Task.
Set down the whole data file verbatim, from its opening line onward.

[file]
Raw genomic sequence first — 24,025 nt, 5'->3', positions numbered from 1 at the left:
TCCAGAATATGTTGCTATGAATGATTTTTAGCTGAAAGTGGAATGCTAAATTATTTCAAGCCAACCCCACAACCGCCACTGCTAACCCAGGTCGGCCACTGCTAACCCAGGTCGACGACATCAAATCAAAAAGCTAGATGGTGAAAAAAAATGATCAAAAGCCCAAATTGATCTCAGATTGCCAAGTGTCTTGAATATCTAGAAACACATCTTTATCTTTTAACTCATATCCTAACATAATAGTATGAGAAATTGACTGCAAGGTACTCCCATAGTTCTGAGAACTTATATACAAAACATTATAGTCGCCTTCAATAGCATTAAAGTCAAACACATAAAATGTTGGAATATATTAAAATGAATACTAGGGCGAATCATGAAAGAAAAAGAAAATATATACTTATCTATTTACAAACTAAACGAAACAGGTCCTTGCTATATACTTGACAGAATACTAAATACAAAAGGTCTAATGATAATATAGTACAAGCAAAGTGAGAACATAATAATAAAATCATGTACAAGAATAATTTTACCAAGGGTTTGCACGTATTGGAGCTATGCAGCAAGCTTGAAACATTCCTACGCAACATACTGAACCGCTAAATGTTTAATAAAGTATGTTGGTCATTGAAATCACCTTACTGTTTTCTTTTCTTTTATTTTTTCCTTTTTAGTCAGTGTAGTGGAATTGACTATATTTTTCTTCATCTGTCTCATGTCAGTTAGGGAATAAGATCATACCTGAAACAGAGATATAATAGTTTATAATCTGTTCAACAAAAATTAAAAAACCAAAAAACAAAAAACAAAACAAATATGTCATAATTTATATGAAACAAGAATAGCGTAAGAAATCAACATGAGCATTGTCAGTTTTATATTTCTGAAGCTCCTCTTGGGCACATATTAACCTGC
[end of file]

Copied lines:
Raw genomic sequence first — 24,025 nt, 5'->3', positions numbered from 1 at the left:
TCCAGAATATGTTGCTATGAATGATTTTTAGCTGAAAGTGGAATGCTAAATTATTTCAAGCCAACCCCACAACCGCCACTGCTAACCCAGGTCGGCCACTGCTAACCCAGGTCGACGACATCAAATCAAAAAGCTAGATGGTGAAAAAAAATGATCAAAAGCCCAAATTGATCTCAGATTGCCAAGTGTCTTGAATATCTAGAAACACATCTTTATCTTTTAACTCATATCCTAACATAATAGTATGAGAAATTGACTGCAAGGTACTCCCATAGTTCTGAGAACTTATATACAAAACATTATAGTCGCCTTCAATAGCATTAAAGTCAAACACATAAAATGTTGGAATATATTAAAATGAATACTAGGGCGAATCATGAAAGAAAAAGAAAATATATACTTATCTATTTACAAACTAAACGAAACAGGTCCTTGCTATATACTTGACAGAATACTAAATACAAAAGGTCTAATGATAATATAGTACAAGCAAAGTGAGAACATAATAATAAAATCATGTACAAGAATAATTTTACCAAGGGTTTGCACGTATTGGAGCTATGCAGCAAGCTTGAAACATTCCTACGCAACATACTGAACCGCTAAATGTTTAATAAAGTATGTTGGTCATTGAAATCACCTTACTGTTTTCTTTTCTTTTATTTTTTCCTTTTTAGTCAGTGTAGTGGAATTGACTATATTTTTCTTCATCTGTCTCATGTCAGTTAGGGAATAAGATCATACCTGAAACAGAGATATAATAGTTTATAATCTGTTCAACAAAAATTAAAAAACCAAAAAACAAAAAACAAAACAAATATGTCATAATTTATATGAAACAAGAATAGCGTAAGAAATCAACATGAGCATTGTCAGTTTTATATTTCTGAAGCTCCTCTTGGGCACATATTAACCTGC